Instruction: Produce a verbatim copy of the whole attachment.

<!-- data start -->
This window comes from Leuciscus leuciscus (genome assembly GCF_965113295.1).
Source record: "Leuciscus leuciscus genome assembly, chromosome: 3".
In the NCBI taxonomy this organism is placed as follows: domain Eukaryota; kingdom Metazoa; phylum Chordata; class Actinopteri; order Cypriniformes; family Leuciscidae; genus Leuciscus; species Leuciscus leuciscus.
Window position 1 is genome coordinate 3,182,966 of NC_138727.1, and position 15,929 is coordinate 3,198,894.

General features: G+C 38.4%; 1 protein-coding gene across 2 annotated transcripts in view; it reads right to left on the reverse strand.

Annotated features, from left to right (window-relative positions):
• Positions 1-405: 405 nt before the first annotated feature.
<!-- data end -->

This window comes from Leuciscus leuciscus (genome assembly GCF_965113295.1).
Source record: "Leuciscus leuciscus genome assembly, chromosome: 3".
In the NCBI taxonomy this organism is placed as follows: domain Eukaryota; kingdom Metazoa; phylum Chordata; class Actinopteri; order Cypriniformes; family Leuciscidae; genus Leuciscus; species Leuciscus leuciscus.
Window position 1 is genome coordinate 3,182,966 of NC_138727.1, and position 15,929 is coordinate 3,198,894.

General features: G+C 38.4%; 1 protein-coding gene across 2 annotated transcripts in view; it reads right to left on the reverse strand.

Annotated features, from left to right (window-relative positions):
• Positions 1-405: 405 nt before the first annotated feature.